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Elder financial abuse won’t go away

Elder financial abuse won’t go away

Ann Martin, Age Concern New Zealand Chief Executive

22 September 200

Age Concern New Zealand is saddened to see another case of elder financial abuse uncovered, this time in Auckland.

The Geerkins family have successfully sued to recover the $51,000 their late mother was persuaded to give to her neighbours.

“Age Concern councils are working to help older people and their families facing similar – and worse – abuse,” Ann Martin says.

Abuse of older people is never okay and Age Concern says it has to stop.

“Of the elder abuse reported to Age Concern New Zealand, 42% involves financial abuse. Sadly, we have found that most abusers are family members (67% of cases) – most often sons or daughters,” Ann Martin says.

Elder financial abuse involves the misuse of funds or other resources of older people by people they trust.

“Any older person who lets others make financial decisions for them is potentially at risk.

“If you’re an older person facing financial abuse, the first step is to tell someone you trust.

“The Elder Abuse and Neglect Prevention Service provided by many Age Concern councils is equipped to deal with elder financial abuse and is ready to help.”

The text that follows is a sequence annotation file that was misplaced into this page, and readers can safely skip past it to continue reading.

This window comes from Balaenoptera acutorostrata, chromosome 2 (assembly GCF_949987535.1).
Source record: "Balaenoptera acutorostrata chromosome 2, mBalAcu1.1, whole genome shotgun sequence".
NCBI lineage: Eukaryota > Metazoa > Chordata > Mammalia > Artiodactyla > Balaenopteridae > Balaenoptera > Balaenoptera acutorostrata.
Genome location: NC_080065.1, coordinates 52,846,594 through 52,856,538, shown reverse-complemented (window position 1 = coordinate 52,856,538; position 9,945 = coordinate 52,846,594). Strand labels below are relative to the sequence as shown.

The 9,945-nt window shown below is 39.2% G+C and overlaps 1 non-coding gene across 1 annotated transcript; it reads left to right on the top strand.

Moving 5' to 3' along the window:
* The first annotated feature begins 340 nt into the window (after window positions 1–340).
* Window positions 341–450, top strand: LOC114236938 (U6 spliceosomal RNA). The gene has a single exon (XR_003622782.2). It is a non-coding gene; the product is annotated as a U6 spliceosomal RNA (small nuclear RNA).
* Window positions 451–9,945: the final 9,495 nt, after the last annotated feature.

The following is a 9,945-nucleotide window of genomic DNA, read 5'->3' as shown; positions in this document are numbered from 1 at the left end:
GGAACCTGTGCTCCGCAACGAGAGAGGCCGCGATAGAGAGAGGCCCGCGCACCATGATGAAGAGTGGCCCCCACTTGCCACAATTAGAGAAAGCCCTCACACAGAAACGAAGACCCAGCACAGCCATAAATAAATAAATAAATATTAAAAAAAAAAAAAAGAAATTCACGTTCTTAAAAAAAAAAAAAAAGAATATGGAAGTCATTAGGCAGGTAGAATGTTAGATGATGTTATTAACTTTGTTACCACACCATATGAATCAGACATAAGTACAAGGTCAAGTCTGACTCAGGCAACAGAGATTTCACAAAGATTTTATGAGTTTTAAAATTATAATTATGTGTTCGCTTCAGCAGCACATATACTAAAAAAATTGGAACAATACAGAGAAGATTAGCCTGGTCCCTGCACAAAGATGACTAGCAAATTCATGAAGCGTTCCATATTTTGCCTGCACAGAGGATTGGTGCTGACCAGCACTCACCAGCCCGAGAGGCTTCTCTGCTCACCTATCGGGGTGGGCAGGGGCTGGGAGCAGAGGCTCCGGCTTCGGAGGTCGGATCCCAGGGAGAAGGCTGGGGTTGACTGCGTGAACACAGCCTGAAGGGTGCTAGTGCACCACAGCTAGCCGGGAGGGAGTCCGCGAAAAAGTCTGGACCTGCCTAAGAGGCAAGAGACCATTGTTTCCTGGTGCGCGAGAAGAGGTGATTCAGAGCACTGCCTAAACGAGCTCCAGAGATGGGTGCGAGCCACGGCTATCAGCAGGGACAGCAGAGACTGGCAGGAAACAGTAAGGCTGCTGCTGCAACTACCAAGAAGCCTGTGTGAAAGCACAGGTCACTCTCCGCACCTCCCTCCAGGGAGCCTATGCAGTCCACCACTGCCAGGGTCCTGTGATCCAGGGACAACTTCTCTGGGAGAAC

“We’re also calling on the community to help older people. Be aware of signs of financial abuse.

“Indicators include older people who appear worse-off financially than they should be, older people who appear confused about transactions or surprised at account balances, and people who appear fearful discussing finances, especially if accompanied by others who speak for them.”

Ann Martin warns that the issue needs to be handled sensitively. Many people experiencing abuse feel shame and guilt, especially if family members are involved, and it’s the older person’s decision how they deal with financial abuse.

“We must all respect older people’s right to control their money and resources,” Ann Martin says.

Ends


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